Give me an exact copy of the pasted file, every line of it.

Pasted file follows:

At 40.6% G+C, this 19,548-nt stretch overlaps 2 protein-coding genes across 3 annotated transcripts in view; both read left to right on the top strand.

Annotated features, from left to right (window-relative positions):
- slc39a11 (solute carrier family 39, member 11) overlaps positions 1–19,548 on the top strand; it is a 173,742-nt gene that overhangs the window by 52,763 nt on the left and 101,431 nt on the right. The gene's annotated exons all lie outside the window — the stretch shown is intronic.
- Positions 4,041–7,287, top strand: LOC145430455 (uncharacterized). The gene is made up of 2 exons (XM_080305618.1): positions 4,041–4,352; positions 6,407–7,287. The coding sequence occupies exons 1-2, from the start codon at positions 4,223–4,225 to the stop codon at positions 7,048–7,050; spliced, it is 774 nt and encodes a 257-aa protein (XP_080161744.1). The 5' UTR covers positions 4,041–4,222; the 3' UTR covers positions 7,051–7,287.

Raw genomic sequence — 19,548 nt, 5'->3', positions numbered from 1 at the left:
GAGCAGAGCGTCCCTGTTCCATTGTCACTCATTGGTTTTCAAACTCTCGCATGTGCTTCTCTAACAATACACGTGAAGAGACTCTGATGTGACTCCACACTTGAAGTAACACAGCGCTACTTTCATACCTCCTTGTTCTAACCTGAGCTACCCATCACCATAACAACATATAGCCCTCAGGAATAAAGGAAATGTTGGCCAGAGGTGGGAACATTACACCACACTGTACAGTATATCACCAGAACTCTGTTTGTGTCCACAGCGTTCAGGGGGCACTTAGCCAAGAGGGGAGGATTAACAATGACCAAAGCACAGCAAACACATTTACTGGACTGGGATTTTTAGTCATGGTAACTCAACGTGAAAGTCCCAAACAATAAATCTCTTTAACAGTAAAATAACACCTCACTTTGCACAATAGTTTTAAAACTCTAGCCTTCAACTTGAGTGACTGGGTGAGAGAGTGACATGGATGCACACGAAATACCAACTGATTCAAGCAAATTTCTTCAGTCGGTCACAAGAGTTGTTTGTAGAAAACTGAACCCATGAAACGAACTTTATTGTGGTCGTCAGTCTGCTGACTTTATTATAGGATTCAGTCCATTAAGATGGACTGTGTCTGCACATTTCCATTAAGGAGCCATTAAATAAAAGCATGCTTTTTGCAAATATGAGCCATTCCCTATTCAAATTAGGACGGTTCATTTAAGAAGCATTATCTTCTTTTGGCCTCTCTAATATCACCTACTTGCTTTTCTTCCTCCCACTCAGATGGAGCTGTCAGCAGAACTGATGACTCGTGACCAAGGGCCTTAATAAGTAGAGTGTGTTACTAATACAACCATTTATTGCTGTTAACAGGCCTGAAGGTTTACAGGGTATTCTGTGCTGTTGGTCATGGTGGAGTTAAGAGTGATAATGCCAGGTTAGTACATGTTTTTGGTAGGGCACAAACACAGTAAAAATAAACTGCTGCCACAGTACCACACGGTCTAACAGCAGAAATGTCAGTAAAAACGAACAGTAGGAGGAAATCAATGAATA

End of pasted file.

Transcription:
At 40.6% G+C, this 19,548-nt stretch overlaps 2 protein-coding genes across 3 annotated transcripts in view; both read left to right on the top strand.

Annotated features, from left to right (window-relative positions):
- slc39a11 (solute carrier family 39, member 11) overlaps positions 1–19,548 on the top strand; it is a 173,742-nt gene that overhangs the window by 52,763 nt on the left and 101,431 nt on the right. The gene's annotated exons all lie outside the window — the stretch shown is intronic.
- Positions 4,041–7,287, top strand: LOC145430455 (uncharacterized). The gene is made up of 2 exons (XM_080305618.1): positions 4,041–4,352; positions 6,407–7,287. The coding sequence occupies exons 1-2, from the start codon at positions 4,223–4,225 to the stop codon at positions 7,048–7,050; spliced, it is 774 nt and encodes a 257-aa protein (XP_080161744.1). The 5' UTR covers positions 4,041–4,222; the 3' UTR covers positions 7,051–7,287.

Raw genomic sequence — 19,548 nt, 5'->3', positions numbered from 1 at the left:
GAGCAGAGCGTCCCTGTTCCATTGTCACTCATTGGTTTTCAAACTCTCGCATGTGCTTCTCTAACAATACACGTGAAGAGACTCTGATGTGACTCCACACTTGAAGTAACACAGCGCTACTTTCATACCTCCTTGTTCTAACCTGAGCTACCCATCACCATAACAACATATAGCCCTCAGGAATAAAGGAAATGTTGGCCAGAGGTGGGAACATTACACCACACTGTACAGTATATCACCAGAACTCTGTTTGTGTCCACAGCGTTCAGGGGGCACTTAGCCAAGAGGGGAGGATTAACAATGACCAAAGCACAGCAAACACATTTACTGGACTGGGATTTTTAGTCATGGTAACTCAACGTGAAAGTCCCAAACAATAAATCTCTTTAACAGTAAAATAACACCTCACTTTGCACAATAGTTTTAAAACTCTAGCCTTCAACTTGAGTGACTGGGTGAGAGAGTGACATGGATGCACACGAAATACCAACTGATTCAAGCAAATTTCTTCAGTCGGTCACAAGAGTTGTTTGTAGAAAACTGAACCCATGAAACGAACTTTATTGTGGTCGTCAGTCTGCTGACTTTATTATAGGATTCAGTCCATTAAGATGGACTGTGTCTGCACATTTCCATTAAGGAGCCATTAAATAAAAGCATGCTTTTTGCAAATATGAGCCATTCCCTATTCAAATTAGGACGGTTCATTTAAGAAGCATTATCTTCTTTTGGCCTCTCTAATATCACCTACTTGCTTTTCTTCCTCCCACTCAGATGGAGCTGTCAGCAGAACTGATGACTCGTGACCAAGGGCCTTAATAAGTAGAGTGTGTTACTAATACAACCATTTATTGCTGTTAACAGGCCTGAAGGTTTACAGGGTATTCTGTGCTGTTGGTCATGGTGGAGTTAAGAGTGATAATGCCAGGTTAGTACATGTTTTTGGTAGGGCACAAACACAGTAAAAATAAACTGCTGCCACAGTACCACACGGTCTAACAGCAGAAATGTCAGTAAAAACGAACAGTAGGAGGAAATCAATGAATA